Nurses provide essential care for millions of people every day. Nursing can take a physical toll, as shifts can last anywhere from eight to 12 hours.
Studies indicate that an average 12-hour day shift requires a nurse to walk about five miles, while a 12-hour night shift will require a nurse to walk roughly three miles. All of that walking eventually can take a toll on the feet.
Nurses can combat foot pain and fatigue in a number of ways.
• Choose supportive shoes. Comfort begins with supportive shoes. Stores sell a range of ergonomic shoes that cater to the unique needs of nurses. Most nursing shoes offer incredible support, actively absorb shock and properly position arches to prevent foot pain when standing for long periods.
• Get the right fit. The right fit also is important when choosing footwear. Wearing shoes that are too small or too big can cause problems. Large shoes lead to blisters, while small shoes can result in bunions, corns and even deformities that may require surgery.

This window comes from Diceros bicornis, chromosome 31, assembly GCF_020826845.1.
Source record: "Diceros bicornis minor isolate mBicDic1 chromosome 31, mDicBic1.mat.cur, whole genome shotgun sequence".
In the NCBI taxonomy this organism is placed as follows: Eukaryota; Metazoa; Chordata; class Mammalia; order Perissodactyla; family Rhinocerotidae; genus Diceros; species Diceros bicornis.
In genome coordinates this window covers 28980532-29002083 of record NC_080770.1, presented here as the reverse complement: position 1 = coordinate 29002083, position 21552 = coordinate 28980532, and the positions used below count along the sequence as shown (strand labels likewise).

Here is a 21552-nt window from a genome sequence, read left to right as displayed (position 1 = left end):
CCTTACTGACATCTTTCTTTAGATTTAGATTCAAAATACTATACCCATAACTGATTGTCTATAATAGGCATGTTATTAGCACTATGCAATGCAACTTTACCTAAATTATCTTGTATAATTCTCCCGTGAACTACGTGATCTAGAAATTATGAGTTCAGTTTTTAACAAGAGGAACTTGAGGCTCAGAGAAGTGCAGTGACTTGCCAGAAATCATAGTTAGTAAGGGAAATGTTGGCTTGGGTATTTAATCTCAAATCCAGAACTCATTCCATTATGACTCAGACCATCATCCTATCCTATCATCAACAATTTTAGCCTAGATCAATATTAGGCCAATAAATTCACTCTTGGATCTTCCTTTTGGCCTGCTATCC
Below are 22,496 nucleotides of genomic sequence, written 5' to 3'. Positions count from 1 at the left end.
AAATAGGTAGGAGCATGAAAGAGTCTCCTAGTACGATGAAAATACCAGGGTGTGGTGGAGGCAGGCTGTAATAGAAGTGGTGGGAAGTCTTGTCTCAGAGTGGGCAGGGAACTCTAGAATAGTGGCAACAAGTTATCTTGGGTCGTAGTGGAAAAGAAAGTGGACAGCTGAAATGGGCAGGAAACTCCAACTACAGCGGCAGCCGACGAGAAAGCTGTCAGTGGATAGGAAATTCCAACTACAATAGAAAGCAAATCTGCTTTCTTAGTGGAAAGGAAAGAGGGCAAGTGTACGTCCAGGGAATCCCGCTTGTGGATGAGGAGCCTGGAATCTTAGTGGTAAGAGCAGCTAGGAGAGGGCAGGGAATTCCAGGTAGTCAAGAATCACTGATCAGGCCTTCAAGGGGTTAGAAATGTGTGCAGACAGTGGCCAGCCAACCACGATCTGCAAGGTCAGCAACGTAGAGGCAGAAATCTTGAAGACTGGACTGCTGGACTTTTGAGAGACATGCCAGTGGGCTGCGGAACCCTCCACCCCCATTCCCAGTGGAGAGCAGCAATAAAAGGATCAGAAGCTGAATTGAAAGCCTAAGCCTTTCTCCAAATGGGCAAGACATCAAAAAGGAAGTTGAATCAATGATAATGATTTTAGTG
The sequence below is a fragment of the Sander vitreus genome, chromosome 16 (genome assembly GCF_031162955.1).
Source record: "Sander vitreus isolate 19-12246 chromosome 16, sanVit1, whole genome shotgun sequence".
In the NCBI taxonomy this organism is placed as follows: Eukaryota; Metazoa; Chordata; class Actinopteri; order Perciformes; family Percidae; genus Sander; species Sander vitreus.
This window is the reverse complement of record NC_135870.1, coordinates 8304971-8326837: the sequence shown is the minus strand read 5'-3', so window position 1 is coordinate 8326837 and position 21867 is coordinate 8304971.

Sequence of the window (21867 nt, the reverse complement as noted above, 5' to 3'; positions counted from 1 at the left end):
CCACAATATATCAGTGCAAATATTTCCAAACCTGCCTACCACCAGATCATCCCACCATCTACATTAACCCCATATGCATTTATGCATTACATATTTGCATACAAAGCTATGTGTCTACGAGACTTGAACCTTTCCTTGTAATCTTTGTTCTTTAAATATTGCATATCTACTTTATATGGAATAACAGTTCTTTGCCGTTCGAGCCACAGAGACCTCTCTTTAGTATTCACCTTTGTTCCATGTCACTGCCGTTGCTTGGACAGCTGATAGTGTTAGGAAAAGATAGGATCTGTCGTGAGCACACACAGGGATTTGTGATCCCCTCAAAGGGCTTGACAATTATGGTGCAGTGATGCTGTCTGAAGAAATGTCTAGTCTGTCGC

• Wear compression socks. Compression socks can alleviate tired muscles and swollen feet. Prevention magazine says compression socks work to reduce fluid buildup and fatigue in the legs by promoting better blood flow in the veins of the calves and feet. Nurses should begin with lighter compression ratings, although a custom fit and prescription by a doctor is the best way to go about getting compression socks. Nurses also need comfortable, slip-resistant compression socks to move quickly and freely during emergency situations.
• Alternate footwear. Wearing the same shoes each day may lead to the formation of pressure points and can result in repetitive strain. Nurses should invest in more than one pair of supportive shoes and rotate through their collection.
• Get a massage. Foot massages and warm soaks are a treat and often are part of a pedicure. Both can make the feet feel better. Frequently stretching and rolling feet, and running the soles of the feet over a tennis ball can soothe the feet.